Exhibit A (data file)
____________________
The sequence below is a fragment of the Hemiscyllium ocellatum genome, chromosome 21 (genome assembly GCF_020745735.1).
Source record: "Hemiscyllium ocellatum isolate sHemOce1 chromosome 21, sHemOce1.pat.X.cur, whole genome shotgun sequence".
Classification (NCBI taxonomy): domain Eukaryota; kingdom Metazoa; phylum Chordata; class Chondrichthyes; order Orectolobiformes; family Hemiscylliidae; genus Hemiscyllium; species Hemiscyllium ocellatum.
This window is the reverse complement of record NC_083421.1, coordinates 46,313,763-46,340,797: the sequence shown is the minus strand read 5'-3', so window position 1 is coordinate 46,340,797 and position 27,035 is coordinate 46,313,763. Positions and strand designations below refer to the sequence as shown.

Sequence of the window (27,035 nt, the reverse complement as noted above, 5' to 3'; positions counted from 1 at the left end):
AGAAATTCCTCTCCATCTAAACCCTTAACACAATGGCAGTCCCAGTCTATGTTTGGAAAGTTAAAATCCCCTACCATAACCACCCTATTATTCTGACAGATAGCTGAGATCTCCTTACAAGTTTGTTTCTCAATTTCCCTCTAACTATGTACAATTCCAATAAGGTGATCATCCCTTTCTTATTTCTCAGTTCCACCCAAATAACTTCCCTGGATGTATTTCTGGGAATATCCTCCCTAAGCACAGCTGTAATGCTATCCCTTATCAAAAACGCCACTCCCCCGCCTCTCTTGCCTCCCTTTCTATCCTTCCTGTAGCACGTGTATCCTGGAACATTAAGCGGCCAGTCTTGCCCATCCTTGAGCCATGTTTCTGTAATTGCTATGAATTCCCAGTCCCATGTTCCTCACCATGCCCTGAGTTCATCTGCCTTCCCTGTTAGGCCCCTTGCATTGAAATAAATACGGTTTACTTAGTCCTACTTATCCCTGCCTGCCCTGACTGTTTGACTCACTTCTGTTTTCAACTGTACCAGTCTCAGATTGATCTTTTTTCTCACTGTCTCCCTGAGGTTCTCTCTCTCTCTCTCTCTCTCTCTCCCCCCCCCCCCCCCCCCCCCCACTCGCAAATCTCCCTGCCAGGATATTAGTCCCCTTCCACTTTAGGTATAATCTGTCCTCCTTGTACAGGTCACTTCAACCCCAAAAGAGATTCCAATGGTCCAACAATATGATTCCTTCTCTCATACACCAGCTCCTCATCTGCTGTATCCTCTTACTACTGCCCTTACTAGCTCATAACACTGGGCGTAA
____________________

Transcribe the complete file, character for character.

The sequence below is a fragment of the Hemiscyllium ocellatum genome, chromosome 21 (genome assembly GCF_020745735.1).
Source record: "Hemiscyllium ocellatum isolate sHemOce1 chromosome 21, sHemOce1.pat.X.cur, whole genome shotgun sequence".
Classification (NCBI taxonomy): domain Eukaryota; kingdom Metazoa; phylum Chordata; class Chondrichthyes; order Orectolobiformes; family Hemiscylliidae; genus Hemiscyllium; species Hemiscyllium ocellatum.
This window is the reverse complement of record NC_083421.1, coordinates 46,313,763-46,340,797: the sequence shown is the minus strand read 5'-3', so window position 1 is coordinate 46,340,797 and position 27,035 is coordinate 46,313,763. Positions and strand designations below refer to the sequence as shown.

Sequence of the window (27,035 nt, the reverse complement as noted above, 5' to 3'; positions counted from 1 at the left end):
AGAAATTCCTCTCCATCTAAACCCTTAACACAATGGCAGTCCCAGTCTATGTTTGGAAAGTTAAAATCCCCTACCATAACCACCCTATTATTCTGACAGATAGCTGAGATCTCCTTACAAGTTTGTTTCTCAATTTCCCTCTAACTATGTACAATTCCAATAAGGTGATCATCCCTTTCTTATTTCTCAGTTCCACCCAAATAACTTCCCTGGATGTATTTCTGGGAATATCCTCCCTAAGCACAGCTGTAATGCTATCCCTTATCAAAAACGCCACTCCCCCGCCTCTCTTGCCTCCCTTTCTATCCTTCCTGTAGCACGTGTATCCTGGAACATTAAGCGGCCAGTCTTGCCCATCCTTGAGCCATGTTTCTGTAATTGCTATGAATTCCCAGTCCCATGTTCCTCACCATGCCCTGAGTTCATCTGCCTTCCCTGTTAGGCCCCTTGCATTGAAATAAATACGGTTTACTTAGTCCTACTTATCCCTGCCTGCCCTGACTGTTTGACTCACTTCTGTTTTCAACTGTACCAGTCTCAGATTGATCTTTTTTCTCACTGTCTCCCTGAGGTTCTCTCTCTCTCTCTCTCTCTCTCTCCCCCCCCCCCCCCCCCCCCCCACTCGCAAATCTCCCTGCCAGGATATTAGTCCCCTTCCACTTTAGGTATAATCTGTCCTCCTTGTACAGGTCACTTCAACCCCAAAAGAGATTCCAATGGTCCAACAATATGATTCCTTCTCTCATACACCAGCTCCTCATCTGCTGTATCCTCTTACTACTGCCCTTACTAGCTCATAACACTGGGCGTAA